As Pastors we know that Jesus teaches us to love God with all of our heart, mind, soul and strength (Matthew 22:37; Luke 10:27). But when we attempt to teach this love for God to others, we run into obstacles as ministry leaders. Why is this and what can we do? Continue reading “How do we Preach about Loving God?”
A selfie culture can radically mis-shape the way American Christians think about using their gifts and volunteering in local churches.
Let’s look at three selfie influences that damage volunteer teams and ministries. Continue reading “Pastoring Ministry Volunteers, Part 3”
When I was a boy, the dangerous mystery surrounding the Bermuda Triangle captured my attention. Sometimes a plane or boat would enter the Triangle only to barely and frightfully get through or to disappear altogether. The riddle of the Triangle remains illusive.
As a Pastor, (and a parent) I’ve become painfully aware of what we might call “The Decision Making Triangle.” Many of our decision-making journeys have ended with just as many riddles. Is there a map that can help us? Continue reading “The Decision-Making Triangle”
This two-part audio series “Searching for Greatness in Ministry,” is taken from Zack’s recent visit with pastors and ministry leaders who participate in the Spurgeon Fellowship in Portland, Oregon. Out of his daily life in local pastoral ministry, Zack seeks to encourage us in our common vocation in Jesus.
Part 1: What do you want Jesus to do for you? (begins at the 40 minute 20 second mark)
In part one, we talked about how volunteers come with a story. This story shapes their expectations more than they realize. To pastor volunteers begins with managing expectations and helping future volunteers see the beauty as well as the difficulties they may unwittingly bring to a team.
Our next step is to clearly name how the consumer inside each one of us can damage our view regarding how to use our gifts and why we use them. Let’s take a look. Continue reading “Pastoring Ministry Volunteers, Part 2”
Unwisely, Santa offered a teddy bear to James, unaware that he had been mauled by a grizzly earlier that year.
Receive an email titled, “concerned” or an invitation for dinner in order “to talk,” and a seasoned pastor can suddenly resemble little James in the cartoon above. So it is when someone risks making an appointment with the pastor, risks joining a small group, risks seeking a role to play as a volunteer.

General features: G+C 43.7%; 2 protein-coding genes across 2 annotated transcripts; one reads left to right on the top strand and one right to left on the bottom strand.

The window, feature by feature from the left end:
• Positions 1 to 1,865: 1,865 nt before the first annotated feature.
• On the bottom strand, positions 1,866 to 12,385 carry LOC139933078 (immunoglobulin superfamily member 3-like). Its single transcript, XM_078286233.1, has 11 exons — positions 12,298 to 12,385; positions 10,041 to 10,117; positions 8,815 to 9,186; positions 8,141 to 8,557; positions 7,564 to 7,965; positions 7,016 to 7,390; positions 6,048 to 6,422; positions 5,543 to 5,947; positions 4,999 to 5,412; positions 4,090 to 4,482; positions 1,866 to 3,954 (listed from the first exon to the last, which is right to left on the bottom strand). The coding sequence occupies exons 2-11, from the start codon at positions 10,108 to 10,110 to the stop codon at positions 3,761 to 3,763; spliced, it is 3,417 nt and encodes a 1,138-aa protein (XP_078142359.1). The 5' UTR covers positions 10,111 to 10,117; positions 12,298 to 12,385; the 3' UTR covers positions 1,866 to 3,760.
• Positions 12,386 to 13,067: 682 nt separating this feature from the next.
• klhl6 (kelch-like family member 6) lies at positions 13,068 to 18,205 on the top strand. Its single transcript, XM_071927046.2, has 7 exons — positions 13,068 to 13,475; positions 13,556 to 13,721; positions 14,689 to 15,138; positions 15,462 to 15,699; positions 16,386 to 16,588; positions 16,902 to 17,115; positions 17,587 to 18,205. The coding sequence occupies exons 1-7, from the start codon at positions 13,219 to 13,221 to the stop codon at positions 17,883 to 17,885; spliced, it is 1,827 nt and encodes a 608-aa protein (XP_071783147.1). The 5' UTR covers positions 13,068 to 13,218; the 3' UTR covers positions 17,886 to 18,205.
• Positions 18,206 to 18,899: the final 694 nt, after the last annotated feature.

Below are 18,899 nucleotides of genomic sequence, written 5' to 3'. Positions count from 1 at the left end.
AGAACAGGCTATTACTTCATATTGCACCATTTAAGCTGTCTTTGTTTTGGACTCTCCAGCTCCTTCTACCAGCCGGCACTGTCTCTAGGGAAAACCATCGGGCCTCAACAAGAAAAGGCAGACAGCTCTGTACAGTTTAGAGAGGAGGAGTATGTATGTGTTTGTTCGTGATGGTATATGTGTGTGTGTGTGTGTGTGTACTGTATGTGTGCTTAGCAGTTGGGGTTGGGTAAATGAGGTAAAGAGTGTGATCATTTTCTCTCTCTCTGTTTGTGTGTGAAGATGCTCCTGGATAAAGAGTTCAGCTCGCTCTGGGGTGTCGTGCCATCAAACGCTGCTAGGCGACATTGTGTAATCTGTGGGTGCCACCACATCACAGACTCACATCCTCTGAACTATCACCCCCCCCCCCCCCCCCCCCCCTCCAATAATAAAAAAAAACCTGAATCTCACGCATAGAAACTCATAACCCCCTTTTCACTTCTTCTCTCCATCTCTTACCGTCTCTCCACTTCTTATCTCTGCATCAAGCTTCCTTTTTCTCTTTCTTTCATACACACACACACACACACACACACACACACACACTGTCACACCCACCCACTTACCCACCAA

Good words in themselves such as “pastor,” “committee,” “mission,” or “service for God” can dishevel us. A friend or teammate meant something good. We see ghosts instead because of past experiences.
Continue reading “Pastoring Ministry Volunteers, Part 1”
Sometimes our preaching doesn’t connect with our hearers. Before we conclude that we are not called to this particular place, we want to remember that whether as a Rookie, who preaches for the first time at our first church or as a seasoned veteran starting again at our third church, every congregation has its own culture, its own storyline with God and its own providences and people prior to our arrival. Here are six markers to help you assess the obstacles that might exist between your sermons and the culture of your congregation. Continue reading “Sermon Disconnect: Six Questions to Assess Your Preaching”
Immediacy offered William Jay a chance to do something large and notable as a gospel preacher. A great door for the gospel lay before him wide and open. A fan base for urban ministry waited eagerly for his sermons to take London by storm. Taking up this post, Jay would have served as a right hand man with one of the preeminent pastors of the moment. He also would have labored within proximity to other renowned pastors of reputation at the time. How could anyone say “no” to such a future? And yet, “no” is exactly what William Jay said. He turned the offer down and chose instead to start his pastoral ministry in a small, obscure and impoverished pastoral call in the country. Why did he do this? What was the result? What can we learn?